Funds raised for child poverty should rely on evidence for greater impact
Earlier this summer, many people—including celebrities, Urban Institute staff, and philanthropic leaders like Bill Gates and Warren Buffett—got their “red noses on” for a good cause: raising awareness and funds to help end child poverty.
This year’s Red Nose Day raised over $38 million in the United States, about a 20 percent increase from last year. Since its stateside launch in 2015, the campaign has brought in an estimated $98 million to support programs across the United States and in some of the poorest communities in Latin America, Asia, and Africa.
So what’s next? Now that fundraising is over, organizer Comic Relief must distribute the funds to its partner charities, which include Boys & Girls Clubs of America, charity: water, Children’s Health Fund, Covenant House, Feeding America, National Council of La Raza, Save the Children, The Global Fund, and Gavi, the Vaccine Alliance.
With stagnant federal spending on children and forthcoming cuts to the social safety net, it is important for these philanthropic organizations to use available funds responsibly and invest in programs that can make a meaningful difference in a child's life.
For decades, Urban Institute scholars have offered solutions to inform policymakers, practitioners, and philanthropists how to best align efforts and resources to address child poverty. Urban also supports the US Partnership on Mobility from Poverty, a collaboration among 24 leading scholars and practitioners to identify breakthrough strategies to dramatically increase mobility from poverty.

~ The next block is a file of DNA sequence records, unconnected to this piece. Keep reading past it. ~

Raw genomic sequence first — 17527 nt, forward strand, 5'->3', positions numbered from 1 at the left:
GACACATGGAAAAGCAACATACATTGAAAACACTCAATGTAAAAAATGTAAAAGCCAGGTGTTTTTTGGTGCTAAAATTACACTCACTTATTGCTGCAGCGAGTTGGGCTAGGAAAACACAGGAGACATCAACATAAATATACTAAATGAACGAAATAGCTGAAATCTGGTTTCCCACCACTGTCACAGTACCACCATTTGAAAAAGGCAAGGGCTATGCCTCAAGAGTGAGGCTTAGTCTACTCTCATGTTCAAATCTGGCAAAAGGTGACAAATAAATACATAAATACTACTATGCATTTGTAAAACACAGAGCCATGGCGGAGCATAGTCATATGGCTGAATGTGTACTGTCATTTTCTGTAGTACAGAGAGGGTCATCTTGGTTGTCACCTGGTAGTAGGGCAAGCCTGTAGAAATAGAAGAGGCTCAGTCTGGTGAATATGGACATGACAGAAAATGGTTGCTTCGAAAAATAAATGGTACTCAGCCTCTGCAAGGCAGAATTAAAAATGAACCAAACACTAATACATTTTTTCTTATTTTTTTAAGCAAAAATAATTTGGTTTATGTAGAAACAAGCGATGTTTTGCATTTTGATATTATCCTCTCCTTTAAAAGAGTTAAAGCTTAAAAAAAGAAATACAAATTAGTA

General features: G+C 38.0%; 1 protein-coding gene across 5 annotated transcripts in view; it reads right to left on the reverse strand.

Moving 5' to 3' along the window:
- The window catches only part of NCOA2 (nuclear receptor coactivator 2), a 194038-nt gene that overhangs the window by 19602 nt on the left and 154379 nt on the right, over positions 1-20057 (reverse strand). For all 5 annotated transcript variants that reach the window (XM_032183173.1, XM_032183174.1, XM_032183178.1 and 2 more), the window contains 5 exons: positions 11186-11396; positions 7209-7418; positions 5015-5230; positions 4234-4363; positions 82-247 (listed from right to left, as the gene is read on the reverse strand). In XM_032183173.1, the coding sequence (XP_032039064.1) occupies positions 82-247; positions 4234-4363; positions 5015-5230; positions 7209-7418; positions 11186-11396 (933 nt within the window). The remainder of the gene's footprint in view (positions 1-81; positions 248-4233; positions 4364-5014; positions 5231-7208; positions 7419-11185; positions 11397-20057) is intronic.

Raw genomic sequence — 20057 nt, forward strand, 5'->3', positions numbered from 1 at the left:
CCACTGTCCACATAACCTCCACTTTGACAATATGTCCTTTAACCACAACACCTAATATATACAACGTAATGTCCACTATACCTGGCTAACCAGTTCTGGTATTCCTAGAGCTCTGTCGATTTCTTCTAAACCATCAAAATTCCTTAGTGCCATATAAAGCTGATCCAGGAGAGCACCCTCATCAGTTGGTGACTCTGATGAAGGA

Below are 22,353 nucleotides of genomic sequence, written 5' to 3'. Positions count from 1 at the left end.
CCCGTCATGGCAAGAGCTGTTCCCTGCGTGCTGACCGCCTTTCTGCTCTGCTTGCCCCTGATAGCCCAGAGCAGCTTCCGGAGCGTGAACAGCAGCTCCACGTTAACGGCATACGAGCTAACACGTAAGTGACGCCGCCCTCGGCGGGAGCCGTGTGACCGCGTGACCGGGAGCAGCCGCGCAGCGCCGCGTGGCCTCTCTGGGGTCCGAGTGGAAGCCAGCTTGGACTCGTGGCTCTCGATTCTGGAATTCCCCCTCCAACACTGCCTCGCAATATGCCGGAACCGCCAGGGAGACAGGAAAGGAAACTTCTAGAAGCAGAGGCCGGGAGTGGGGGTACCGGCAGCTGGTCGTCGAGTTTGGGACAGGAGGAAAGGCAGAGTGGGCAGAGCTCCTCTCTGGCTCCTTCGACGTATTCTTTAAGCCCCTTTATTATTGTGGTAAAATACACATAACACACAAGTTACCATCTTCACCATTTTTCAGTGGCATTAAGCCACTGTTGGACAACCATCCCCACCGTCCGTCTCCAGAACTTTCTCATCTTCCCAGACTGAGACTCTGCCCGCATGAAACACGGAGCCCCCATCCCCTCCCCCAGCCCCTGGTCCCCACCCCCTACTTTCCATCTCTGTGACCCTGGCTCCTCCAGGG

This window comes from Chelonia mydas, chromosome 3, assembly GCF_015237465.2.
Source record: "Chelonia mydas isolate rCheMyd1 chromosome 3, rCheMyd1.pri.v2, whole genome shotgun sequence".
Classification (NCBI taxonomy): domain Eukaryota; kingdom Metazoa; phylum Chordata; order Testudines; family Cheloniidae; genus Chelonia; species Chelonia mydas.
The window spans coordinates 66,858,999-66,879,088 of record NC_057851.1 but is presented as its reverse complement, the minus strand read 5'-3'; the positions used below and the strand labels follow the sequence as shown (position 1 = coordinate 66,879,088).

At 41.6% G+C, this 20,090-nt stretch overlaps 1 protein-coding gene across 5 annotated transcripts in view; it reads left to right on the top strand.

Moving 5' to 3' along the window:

Based on what we’ve learned, here are three recent evidence-based insights that charities could use to tailor on-the-ground efforts and make the best use of Red Nose Day funds:
Early interventions are key. Research suggests that about 69 percent of persistently poor children are born poor. Investing in programs that connect expecting mothers to resources and programs for which they are eligible can help them avoid entering or staying in poverty.
Connecting primary caregivers to available resources is important. Research suggests that certain parent and family characteristics, such as parents’ education level, income, employment status, and health, are connected to a child’s well-being, and ultimately to their future life trajectory. Investing in programs that connect parents to available services and workforce programs can make children’s lives better from the start.
Where you grow up matters. Neighborhoods play an important role in child development. Addressing distressed conditions can mean access to better schools and better opportunities for poor children and their families.
Now that Red Nose Day funds are in, charities should make the best use of these funds by relying on evidence-based research for on-the-ground initiatives.
Feeding America brings Simon Elementary students to Capitol Hill to discuss child hunger as summer break approaches on June 7, 2017 in Washington, DC. Photo by Larry French/Getty Images for Feeding America.